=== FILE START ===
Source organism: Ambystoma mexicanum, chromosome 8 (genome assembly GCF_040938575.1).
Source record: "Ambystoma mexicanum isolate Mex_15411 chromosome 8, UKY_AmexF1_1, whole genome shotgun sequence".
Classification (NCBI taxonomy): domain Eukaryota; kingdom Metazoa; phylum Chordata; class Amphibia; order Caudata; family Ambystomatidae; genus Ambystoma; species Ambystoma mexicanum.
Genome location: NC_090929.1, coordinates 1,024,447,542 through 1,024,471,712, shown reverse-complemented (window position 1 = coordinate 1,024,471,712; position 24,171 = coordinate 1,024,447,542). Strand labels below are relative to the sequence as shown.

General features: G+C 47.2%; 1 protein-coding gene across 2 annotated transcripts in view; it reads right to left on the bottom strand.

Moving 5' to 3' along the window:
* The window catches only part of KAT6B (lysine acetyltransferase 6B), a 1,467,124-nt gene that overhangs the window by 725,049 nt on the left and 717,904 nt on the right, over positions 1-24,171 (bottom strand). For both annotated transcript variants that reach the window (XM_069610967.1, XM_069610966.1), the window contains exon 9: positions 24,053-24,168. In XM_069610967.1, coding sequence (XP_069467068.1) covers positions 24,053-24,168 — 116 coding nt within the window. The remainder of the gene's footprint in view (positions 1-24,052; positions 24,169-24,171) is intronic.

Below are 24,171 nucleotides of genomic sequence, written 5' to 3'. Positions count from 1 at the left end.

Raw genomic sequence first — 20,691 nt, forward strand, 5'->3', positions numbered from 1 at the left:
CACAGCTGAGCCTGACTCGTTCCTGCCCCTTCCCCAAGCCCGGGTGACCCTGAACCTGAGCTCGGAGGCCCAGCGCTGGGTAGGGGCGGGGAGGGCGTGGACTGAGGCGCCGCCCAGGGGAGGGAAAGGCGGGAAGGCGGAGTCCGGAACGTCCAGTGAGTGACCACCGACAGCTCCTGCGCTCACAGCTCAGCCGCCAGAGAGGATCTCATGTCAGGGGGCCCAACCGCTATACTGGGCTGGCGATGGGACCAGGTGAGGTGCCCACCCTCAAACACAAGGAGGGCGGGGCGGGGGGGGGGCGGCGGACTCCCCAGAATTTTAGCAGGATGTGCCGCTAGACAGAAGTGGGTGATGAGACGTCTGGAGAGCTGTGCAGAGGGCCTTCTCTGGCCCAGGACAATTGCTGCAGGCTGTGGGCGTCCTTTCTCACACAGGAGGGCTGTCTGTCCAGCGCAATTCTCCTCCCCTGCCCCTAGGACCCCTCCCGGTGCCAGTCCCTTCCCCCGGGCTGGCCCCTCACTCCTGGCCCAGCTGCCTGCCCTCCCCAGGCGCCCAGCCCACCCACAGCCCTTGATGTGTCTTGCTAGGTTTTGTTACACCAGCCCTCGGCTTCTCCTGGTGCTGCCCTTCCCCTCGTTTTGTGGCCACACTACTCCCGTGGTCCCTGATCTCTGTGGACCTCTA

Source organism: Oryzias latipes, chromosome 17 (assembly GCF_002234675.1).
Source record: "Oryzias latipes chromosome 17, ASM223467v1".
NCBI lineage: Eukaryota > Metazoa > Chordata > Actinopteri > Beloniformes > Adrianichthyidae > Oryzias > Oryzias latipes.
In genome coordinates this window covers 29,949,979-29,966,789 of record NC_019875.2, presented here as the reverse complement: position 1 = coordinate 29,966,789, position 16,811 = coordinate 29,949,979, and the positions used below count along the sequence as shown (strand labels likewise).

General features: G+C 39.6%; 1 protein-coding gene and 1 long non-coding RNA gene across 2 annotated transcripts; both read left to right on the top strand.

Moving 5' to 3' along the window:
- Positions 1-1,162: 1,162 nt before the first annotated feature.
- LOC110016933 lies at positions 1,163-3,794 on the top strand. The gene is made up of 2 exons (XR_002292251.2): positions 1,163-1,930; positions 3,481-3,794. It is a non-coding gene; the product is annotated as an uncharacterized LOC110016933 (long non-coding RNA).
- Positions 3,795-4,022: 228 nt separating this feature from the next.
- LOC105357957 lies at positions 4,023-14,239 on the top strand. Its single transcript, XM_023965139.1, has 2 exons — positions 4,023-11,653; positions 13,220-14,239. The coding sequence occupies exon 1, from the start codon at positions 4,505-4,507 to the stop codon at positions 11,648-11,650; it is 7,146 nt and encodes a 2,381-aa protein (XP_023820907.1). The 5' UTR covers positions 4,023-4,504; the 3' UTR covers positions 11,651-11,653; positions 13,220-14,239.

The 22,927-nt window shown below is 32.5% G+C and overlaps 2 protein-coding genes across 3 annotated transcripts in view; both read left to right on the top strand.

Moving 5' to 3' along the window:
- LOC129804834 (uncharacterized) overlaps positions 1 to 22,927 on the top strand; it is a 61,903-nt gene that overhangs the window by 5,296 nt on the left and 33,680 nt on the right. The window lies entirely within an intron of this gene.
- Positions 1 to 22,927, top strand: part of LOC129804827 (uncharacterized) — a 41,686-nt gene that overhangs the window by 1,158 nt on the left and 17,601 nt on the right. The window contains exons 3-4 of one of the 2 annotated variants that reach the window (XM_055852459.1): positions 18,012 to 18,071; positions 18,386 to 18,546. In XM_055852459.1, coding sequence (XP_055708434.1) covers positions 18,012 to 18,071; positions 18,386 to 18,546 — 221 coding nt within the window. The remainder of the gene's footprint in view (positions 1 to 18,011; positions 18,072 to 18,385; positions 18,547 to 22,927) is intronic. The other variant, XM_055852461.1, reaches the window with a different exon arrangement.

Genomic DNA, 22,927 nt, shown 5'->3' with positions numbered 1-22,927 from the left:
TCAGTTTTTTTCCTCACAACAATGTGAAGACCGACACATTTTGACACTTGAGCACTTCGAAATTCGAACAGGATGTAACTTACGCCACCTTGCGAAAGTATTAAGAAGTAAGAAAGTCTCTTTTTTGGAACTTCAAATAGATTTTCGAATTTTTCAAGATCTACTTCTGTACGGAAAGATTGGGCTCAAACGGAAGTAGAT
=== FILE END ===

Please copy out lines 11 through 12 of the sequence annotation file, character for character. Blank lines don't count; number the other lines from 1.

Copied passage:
Source organism: Oryzias latipes, chromosome 17 (assembly GCF_002234675.1).
Source record: "Oryzias latipes chromosome 17, ASM223467v1".